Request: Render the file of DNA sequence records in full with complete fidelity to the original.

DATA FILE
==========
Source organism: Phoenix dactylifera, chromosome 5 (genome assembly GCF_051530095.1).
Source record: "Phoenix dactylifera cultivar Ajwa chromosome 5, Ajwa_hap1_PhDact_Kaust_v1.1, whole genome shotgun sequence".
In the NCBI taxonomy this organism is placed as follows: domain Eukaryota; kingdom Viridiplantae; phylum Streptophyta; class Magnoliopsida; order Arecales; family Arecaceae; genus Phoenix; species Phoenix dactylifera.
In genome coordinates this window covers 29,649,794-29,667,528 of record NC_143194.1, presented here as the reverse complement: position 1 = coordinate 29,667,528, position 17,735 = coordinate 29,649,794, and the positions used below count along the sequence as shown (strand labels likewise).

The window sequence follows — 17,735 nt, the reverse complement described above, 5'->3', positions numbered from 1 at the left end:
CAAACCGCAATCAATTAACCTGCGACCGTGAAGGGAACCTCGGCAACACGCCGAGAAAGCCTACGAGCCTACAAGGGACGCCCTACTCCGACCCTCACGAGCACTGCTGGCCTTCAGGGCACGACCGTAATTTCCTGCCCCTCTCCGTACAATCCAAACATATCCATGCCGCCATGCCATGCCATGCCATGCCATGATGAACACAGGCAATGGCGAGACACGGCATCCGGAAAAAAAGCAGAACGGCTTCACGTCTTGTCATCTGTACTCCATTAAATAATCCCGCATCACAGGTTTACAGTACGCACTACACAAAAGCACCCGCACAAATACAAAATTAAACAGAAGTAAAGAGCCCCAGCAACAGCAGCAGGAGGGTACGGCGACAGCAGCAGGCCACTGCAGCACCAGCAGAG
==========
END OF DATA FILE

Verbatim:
Source organism: Phoenix dactylifera, chromosome 5 (genome assembly GCF_051530095.1).
Source record: "Phoenix dactylifera cultivar Ajwa chromosome 5, Ajwa_hap1_PhDact_Kaust_v1.1, whole genome shotgun sequence".
In the NCBI taxonomy this organism is placed as follows: domain Eukaryota; kingdom Viridiplantae; phylum Streptophyta; class Magnoliopsida; order Arecales; family Arecaceae; genus Phoenix; species Phoenix dactylifera.
In genome coordinates this window covers 29,649,794-29,667,528 of record NC_143194.1, presented here as the reverse complement: position 1 = coordinate 29,667,528, position 17,735 = coordinate 29,649,794, and the positions used below count along the sequence as shown (strand labels likewise).

The window sequence follows — 17,735 nt, the reverse complement described above, 5'->3', positions numbered from 1 at the left end:
CAAACCGCAATCAATTAACCTGCGACCGTGAAGGGAACCTCGGCAACACGCCGAGAAAGCCTACGAGCCTACAAGGGACGCCCTACTCCGACCCTCACGAGCACTGCTGGCCTTCAGGGCACGACCGTAATTTCCTGCCCCTCTCCGTACAATCCAAACATATCCATGCCGCCATGCCATGCCATGCCATGCCATGATGAACACAGGCAATGGCGAGACACGGCATCCGGAAAAAAAGCAGAACGGCTTCACGTCTTGTCATCTGTACTCCATTAAATAATCCCGCATCACAGGTTTACAGTACGCACTACACAAAAGCACCCGCACAAATACAAAATTAAACAGAAGTAAAGAGCCCCAGCAACAGCAGCAGGAGGGTACGGCGACAGCAGCAGGCCACTGCAGCACCAGCAGAG